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- An Enquiry Concerning the Principles of Morals - 1/28 -





The following is an e-text of a 1912 reprint of the 1777 edition of David Hume's An Enquiry Concerning the Principles of Morals. Each page was cut out of the original book with an X-acto knife and fed into an Automatic Document Feeder Scanner to make this e-text, so the original book was disbinded in order to save it.

Some adaptations from the original text were made while formatting it for an e-text. Italics in the original book are capitalized in this e-text. The original spellings of words are preserved, such as "connexion" for "connection," "labour" for "labor," etc. Original footnotes are put in brackets "[]" at the points where they are cited in the text.




Most of the principles, and reasonings, contained in this volume,

[Footnote: Volume II. of the posthumous edition of Hume's works published in 1777 and containing, besides the present ENQUIRY, A DISSERTATION ON THE PASSIONS, and AN ENQUIRY CONCERNING HUMAN UNDERSTANDING. A reprint of this latter treatise has already appeared in The Religion of Science Library (NO. 45)]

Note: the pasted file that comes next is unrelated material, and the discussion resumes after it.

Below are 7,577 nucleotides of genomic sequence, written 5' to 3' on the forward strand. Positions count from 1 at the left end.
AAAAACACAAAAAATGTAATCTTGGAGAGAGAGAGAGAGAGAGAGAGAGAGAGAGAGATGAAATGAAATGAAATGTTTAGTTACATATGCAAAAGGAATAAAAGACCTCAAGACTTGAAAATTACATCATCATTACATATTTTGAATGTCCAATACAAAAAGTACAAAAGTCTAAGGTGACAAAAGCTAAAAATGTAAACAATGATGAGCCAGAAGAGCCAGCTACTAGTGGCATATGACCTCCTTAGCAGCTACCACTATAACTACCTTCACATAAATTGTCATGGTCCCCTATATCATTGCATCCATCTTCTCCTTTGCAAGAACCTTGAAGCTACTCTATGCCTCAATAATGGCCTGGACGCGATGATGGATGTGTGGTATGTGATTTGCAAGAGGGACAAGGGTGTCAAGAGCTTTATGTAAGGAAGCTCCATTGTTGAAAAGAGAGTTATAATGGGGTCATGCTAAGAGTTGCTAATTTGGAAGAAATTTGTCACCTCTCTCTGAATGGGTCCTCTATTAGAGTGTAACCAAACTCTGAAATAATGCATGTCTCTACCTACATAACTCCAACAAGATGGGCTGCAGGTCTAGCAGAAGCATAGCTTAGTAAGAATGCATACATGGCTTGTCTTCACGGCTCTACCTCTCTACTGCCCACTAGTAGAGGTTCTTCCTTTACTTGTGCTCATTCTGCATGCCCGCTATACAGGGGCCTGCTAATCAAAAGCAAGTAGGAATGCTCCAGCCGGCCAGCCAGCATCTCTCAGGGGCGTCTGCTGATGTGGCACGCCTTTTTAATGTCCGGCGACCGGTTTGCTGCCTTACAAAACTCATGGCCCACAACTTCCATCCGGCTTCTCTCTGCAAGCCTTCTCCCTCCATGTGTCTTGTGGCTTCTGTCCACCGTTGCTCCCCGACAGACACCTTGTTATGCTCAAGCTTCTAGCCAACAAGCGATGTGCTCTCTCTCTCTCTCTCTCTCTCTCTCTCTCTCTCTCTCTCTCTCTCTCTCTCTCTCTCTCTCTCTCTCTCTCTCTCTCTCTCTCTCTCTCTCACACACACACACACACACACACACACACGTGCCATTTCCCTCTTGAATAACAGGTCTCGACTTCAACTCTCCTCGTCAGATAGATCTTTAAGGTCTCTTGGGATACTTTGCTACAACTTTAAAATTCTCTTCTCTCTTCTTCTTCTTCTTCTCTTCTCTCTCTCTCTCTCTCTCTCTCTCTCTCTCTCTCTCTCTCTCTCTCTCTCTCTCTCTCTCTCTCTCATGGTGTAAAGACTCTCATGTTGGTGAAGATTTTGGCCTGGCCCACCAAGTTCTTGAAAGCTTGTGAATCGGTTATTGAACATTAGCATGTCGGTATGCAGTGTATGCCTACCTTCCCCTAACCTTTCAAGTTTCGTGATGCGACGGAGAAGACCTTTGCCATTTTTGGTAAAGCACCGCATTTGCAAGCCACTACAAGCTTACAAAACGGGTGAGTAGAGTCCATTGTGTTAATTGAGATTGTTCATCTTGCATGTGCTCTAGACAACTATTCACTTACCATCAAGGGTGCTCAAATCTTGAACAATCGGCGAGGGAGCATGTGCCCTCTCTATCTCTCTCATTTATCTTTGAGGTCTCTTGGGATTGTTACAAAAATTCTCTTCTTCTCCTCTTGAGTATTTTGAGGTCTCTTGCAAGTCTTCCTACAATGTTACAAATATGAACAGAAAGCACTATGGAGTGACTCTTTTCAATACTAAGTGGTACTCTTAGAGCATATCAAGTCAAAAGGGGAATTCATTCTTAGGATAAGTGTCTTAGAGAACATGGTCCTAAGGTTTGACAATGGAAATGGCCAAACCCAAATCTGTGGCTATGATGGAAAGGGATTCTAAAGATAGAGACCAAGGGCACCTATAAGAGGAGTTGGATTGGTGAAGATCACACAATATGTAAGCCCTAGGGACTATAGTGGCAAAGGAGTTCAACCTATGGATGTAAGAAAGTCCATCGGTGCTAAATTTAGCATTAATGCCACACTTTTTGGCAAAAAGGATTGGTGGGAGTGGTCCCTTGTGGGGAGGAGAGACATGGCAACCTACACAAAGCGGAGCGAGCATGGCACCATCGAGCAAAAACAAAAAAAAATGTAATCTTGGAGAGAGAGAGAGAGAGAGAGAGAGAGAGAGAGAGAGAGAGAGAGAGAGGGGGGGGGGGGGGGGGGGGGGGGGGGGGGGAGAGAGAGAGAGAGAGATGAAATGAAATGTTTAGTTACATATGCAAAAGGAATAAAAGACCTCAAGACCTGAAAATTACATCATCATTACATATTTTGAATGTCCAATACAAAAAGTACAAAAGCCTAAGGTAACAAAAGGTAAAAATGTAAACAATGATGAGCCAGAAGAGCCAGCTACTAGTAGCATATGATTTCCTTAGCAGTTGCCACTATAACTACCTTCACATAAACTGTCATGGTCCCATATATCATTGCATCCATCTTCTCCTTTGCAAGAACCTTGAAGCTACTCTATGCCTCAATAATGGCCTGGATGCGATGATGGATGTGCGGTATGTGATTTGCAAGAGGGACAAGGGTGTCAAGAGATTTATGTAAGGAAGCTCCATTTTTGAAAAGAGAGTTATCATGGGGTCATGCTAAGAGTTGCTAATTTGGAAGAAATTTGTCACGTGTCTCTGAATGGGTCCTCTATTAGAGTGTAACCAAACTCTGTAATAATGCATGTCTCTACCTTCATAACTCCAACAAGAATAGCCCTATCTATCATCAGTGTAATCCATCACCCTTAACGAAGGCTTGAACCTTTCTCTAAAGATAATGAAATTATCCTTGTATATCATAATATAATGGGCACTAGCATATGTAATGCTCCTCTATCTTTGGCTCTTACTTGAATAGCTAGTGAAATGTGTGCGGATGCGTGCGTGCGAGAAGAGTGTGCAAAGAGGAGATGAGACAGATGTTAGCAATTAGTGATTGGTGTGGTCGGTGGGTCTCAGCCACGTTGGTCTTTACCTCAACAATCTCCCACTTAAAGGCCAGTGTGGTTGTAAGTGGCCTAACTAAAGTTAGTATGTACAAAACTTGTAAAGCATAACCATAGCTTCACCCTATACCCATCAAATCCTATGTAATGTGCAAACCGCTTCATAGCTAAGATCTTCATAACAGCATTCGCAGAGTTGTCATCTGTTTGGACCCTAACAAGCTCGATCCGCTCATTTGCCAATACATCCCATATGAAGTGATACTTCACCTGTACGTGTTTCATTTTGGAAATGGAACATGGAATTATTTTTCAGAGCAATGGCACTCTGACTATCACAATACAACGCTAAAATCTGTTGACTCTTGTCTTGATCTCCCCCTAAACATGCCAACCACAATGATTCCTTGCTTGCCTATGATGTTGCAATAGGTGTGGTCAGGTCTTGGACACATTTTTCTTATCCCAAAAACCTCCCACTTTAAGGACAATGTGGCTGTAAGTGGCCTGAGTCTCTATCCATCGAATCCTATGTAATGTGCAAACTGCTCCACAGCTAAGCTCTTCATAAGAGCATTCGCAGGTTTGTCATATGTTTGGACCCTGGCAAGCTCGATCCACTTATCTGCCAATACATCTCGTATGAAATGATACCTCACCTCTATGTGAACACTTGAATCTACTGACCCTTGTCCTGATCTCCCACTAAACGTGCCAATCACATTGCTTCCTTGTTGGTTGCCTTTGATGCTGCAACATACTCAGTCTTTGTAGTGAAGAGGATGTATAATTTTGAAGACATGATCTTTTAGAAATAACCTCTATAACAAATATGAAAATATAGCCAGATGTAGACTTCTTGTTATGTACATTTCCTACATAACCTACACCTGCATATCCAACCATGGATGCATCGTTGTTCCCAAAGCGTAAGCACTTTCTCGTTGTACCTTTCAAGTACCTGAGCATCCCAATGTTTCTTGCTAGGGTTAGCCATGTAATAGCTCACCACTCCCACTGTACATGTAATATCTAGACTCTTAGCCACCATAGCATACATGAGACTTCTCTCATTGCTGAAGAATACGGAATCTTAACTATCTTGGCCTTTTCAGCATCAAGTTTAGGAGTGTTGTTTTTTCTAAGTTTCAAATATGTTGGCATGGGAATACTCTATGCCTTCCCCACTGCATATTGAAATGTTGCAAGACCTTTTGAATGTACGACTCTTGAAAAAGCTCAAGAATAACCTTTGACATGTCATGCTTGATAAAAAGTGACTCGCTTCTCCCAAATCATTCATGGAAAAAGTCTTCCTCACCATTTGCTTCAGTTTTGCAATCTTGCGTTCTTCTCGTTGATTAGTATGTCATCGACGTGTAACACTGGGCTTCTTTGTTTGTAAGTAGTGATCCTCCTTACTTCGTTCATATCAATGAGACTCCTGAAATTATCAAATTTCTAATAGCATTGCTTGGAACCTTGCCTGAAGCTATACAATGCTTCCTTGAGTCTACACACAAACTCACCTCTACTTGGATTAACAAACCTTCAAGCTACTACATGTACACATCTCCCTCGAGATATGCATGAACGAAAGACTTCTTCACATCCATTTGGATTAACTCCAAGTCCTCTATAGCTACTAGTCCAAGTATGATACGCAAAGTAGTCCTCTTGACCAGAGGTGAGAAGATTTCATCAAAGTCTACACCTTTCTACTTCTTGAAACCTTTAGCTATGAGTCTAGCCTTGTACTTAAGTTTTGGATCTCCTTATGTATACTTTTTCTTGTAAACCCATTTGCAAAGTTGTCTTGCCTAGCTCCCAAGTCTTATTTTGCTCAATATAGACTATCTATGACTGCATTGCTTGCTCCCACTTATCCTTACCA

were published in a work in three volumes, called A TREATISE OF HUMAN NATURE: A work which the Author had projected before he left College, and which he wrote and published not long after. But not finding it successful, he was sensible of his error in going to the press too early, and he cast the whole anew in the following pieces, where some negligences in his former reasoning and more in the expression, are, he hopes, corrected. Yet several writers who have honoured the Author's Philosophy with answers, have taken care to direct all their batteries against that juvenile work, which the author never acknowledged, and have affected to triumph in any advantages, which, they imagined, they had obtained over it: A practice very contrary to all rules of candour and fair-dealing, and a strong instance of those polemical artifices which a bigotted zeal thinks itself authorized to employ. Henceforth, the Author desires, that the following Pieces may alone be regarded as containing his philosophical sentiments and principles.


I. Of the General Principles of Morals II. Of Benevolence III. Of Justice IV. Of Political Society V. Why Utility Pleases VI. Of Qualities Useful to Ourselves VII. Of Qualities Immediately Agreeable to Ourselves VIII. Of Qualities Immediately Agreeable to Others IX. Conclusion


I. Concerning Moral Sentiment II. Of Self-love III. Some Farther Considerations with Regard to Justice IV. Of Some Verbal Disputes